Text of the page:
Q: What direction(s)/trends do you see emerging in breast cancer research in the next 10 years?
A: Every cancer patient will eventually be analyzed for all mutations in the oncogenes and tumor suppressor genes that s/he has. This analysis will help determine which drugs are likely to work for the individual. Because there will be circumstances where an unexpected form of mechanism of resistance to therapy will come about, I envision that we will develop self-learning computer programs that are able to suggest drug combinations based on the individual’s set of mutations. The patient will go on this regimen, and then there will be a follow-up to see whether a patient is responding to that therapy. At that point, if it is clear that the patient is not benefiting from treatment, then the computer can generate a second choice, and one could then go in with that therapy very quickly. This way, we do not spend months on therapies that are unlikely to work and can switch to a new one as quickly as possible. The successes and failures will then be fed back into the computer, allowing it to be smarter in predicting the correct therapy for the next set of patients.
Q: What other projects are you currently working on?
A: My laboratory is mainly focusing on cancers with aberrations in the PI3K pathway. We have an NCI funded P01 grant in prostate cancer with collaborators at Beth Israel Deaconess, Dana-Farber Cancer Institute, and MSKCC. We are also participating in P01 and SPORE grants in the area of colorectal cancer, lung cancer, melanoma, and pancreatic cancer, and a Stand Up To Cancer grant in the area of breast, endometrial, and ovarian cancers. These are all cancers where we know that the PI3K pathway plays an important role, yet they are all somewhat different: in some cases it may be mutations in PTEN; in others, mutations in PI3K are turned on by mutations in EGFR or HER2 or KRAS. Hence, they are unlikely to respond to the same drugs. By generating laboratory models, we can figure out ultimately what drug combinations are more likely to work.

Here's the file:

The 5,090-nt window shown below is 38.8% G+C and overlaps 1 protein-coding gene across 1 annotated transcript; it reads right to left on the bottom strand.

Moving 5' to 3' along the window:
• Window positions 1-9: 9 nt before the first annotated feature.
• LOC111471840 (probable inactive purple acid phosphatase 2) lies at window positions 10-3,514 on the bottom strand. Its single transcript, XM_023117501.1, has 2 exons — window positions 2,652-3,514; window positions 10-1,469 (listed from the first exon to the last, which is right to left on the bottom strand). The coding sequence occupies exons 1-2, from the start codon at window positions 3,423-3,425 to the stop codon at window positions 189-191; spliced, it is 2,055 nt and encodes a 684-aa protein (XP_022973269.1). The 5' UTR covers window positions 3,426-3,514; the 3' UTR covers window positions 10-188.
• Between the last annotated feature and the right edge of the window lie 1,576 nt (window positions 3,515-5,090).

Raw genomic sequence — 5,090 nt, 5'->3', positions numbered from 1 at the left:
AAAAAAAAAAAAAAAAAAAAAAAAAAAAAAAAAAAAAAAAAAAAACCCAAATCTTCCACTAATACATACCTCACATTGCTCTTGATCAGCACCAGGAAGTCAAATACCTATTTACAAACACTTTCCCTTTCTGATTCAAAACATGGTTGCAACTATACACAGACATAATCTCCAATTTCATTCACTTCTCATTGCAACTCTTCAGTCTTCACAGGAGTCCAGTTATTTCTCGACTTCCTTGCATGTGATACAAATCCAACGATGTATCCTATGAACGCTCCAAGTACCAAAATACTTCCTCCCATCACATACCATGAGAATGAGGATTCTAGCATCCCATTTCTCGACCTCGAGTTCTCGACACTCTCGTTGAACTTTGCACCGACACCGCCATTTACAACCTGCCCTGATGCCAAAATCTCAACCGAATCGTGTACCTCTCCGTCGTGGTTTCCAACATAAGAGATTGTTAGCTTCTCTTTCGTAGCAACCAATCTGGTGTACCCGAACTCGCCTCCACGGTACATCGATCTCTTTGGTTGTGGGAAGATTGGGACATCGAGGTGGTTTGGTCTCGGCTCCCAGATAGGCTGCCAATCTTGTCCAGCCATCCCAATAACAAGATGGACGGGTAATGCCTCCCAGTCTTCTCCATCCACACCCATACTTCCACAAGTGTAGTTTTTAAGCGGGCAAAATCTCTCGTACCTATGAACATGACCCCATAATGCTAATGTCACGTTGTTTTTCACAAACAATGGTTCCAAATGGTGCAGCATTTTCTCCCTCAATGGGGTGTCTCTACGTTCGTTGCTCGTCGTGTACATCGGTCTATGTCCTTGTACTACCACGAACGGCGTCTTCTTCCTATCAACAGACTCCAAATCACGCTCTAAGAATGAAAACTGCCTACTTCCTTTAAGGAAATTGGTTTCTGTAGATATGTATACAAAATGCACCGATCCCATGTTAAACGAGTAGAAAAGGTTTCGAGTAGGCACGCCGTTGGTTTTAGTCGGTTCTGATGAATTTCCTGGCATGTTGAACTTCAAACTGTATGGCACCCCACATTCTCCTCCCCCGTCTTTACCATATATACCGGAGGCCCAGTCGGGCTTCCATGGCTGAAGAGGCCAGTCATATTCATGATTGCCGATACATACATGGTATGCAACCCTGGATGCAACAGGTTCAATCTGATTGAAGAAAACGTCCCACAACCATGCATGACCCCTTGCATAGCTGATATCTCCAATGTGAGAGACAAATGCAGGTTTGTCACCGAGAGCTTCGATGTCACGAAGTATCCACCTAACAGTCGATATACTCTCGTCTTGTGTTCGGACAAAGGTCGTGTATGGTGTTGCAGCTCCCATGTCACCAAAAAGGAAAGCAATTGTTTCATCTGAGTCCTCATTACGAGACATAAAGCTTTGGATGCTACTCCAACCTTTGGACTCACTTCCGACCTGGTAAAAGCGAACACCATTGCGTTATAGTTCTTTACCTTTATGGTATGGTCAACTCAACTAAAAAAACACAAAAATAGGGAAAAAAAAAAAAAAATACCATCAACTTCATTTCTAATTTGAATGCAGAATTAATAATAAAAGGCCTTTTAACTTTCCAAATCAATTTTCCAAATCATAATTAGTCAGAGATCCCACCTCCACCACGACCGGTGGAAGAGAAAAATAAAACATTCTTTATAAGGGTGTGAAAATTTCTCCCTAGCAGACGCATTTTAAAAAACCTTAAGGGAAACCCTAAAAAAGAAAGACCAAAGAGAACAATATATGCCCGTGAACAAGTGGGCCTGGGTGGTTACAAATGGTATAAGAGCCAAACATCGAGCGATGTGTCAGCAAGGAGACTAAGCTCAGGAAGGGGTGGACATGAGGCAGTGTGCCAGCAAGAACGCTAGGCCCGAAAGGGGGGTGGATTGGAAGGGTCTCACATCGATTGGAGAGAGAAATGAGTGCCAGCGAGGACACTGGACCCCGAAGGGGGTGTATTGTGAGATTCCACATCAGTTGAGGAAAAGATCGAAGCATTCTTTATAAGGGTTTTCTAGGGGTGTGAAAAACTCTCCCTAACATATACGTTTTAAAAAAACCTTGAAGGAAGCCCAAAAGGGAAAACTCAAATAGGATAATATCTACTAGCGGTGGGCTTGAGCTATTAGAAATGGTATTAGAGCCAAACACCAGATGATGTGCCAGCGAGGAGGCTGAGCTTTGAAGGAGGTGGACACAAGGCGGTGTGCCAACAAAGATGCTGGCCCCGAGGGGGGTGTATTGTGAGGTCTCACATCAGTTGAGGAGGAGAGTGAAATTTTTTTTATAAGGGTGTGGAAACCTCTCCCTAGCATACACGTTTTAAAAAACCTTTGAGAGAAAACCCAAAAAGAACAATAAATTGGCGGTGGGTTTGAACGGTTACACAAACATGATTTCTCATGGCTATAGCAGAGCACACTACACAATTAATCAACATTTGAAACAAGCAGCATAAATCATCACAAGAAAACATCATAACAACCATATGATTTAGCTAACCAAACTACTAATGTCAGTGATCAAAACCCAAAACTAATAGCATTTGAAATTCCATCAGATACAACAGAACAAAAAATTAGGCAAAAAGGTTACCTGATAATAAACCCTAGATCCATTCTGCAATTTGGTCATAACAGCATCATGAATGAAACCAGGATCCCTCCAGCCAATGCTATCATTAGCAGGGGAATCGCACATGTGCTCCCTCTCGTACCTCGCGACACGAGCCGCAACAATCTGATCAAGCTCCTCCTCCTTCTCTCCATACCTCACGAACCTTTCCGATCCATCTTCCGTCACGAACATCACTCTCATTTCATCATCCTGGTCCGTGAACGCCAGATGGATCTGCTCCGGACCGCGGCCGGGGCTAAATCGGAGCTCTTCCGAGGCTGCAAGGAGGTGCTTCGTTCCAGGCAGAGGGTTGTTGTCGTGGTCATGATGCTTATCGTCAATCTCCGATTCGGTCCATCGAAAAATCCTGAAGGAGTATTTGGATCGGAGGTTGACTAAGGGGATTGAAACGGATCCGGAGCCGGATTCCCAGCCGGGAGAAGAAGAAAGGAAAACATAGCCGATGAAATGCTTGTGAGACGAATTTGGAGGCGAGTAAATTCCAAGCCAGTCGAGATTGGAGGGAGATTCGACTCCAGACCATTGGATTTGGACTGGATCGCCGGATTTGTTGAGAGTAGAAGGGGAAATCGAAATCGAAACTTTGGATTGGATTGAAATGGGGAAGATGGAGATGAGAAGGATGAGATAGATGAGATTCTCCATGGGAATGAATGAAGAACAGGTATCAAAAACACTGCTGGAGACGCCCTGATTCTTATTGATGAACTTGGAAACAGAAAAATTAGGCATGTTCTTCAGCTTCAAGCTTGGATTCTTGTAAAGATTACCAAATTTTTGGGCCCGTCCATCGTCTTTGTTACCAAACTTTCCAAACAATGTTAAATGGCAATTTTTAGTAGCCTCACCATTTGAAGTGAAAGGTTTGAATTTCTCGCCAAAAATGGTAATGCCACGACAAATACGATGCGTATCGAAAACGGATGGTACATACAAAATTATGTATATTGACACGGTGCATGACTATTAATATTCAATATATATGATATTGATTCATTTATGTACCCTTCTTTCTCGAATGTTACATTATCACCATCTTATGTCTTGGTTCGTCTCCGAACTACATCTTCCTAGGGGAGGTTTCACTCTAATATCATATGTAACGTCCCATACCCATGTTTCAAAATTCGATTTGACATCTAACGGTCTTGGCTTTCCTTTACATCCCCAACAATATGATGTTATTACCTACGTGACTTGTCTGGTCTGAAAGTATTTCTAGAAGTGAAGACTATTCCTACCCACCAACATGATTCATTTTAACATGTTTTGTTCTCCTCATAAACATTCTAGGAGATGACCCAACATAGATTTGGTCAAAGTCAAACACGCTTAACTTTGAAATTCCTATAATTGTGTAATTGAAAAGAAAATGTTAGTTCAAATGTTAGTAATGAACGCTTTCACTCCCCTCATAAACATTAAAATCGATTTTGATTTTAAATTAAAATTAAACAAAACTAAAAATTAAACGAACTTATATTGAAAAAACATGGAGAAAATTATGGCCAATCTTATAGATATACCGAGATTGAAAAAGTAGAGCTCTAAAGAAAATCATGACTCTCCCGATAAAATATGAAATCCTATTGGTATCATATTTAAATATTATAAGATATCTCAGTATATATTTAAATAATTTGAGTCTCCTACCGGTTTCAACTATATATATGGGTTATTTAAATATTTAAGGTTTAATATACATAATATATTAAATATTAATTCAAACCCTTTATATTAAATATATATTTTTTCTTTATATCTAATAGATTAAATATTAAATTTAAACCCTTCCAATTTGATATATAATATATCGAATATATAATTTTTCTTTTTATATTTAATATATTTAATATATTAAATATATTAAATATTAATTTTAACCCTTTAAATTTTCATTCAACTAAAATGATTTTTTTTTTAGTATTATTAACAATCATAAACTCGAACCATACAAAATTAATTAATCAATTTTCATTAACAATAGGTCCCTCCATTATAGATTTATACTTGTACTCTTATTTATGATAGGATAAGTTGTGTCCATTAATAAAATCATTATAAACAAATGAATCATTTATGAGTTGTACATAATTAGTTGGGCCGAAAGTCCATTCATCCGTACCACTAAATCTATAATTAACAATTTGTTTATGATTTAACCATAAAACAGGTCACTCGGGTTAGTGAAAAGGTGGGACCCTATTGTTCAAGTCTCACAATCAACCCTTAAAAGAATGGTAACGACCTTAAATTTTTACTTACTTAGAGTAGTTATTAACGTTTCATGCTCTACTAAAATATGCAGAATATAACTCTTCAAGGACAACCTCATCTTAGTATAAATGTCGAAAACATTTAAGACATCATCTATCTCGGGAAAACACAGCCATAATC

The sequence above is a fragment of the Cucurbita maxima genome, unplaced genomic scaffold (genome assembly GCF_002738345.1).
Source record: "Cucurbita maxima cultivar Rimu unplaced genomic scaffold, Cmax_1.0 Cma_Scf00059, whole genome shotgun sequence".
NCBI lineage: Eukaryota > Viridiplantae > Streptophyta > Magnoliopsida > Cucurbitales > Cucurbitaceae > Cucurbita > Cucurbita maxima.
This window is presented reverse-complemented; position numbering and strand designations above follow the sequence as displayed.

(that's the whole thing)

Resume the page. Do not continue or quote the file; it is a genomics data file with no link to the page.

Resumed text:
Q: How close are we to preventing and curing all forms of breast cancer?
A: It is very exciting how much progress has been made in breast cancer over the last 15 years. The progress is coming from novel targeted therapies and figuring out how to use them at the right stage. For example, trastuzumab (Herceptin®) was originally approved for end-stage disease and demonstrated a rather minor effect, extending life by 3-4 months. But then, it became clear that by prescribing it to patients in the adjuvant (post-surgery) setting for a year, recurrence rates in patients would begin dropping dramatically. Now that took years to figure out because recurrence might take five years, so you have to look over seven years or so years to determine whether the subset who were taking this drug had a lower rate of recurrence. That process is too long. Analyzing the patients’ genes, we can get the right drugs to the right patients earlier.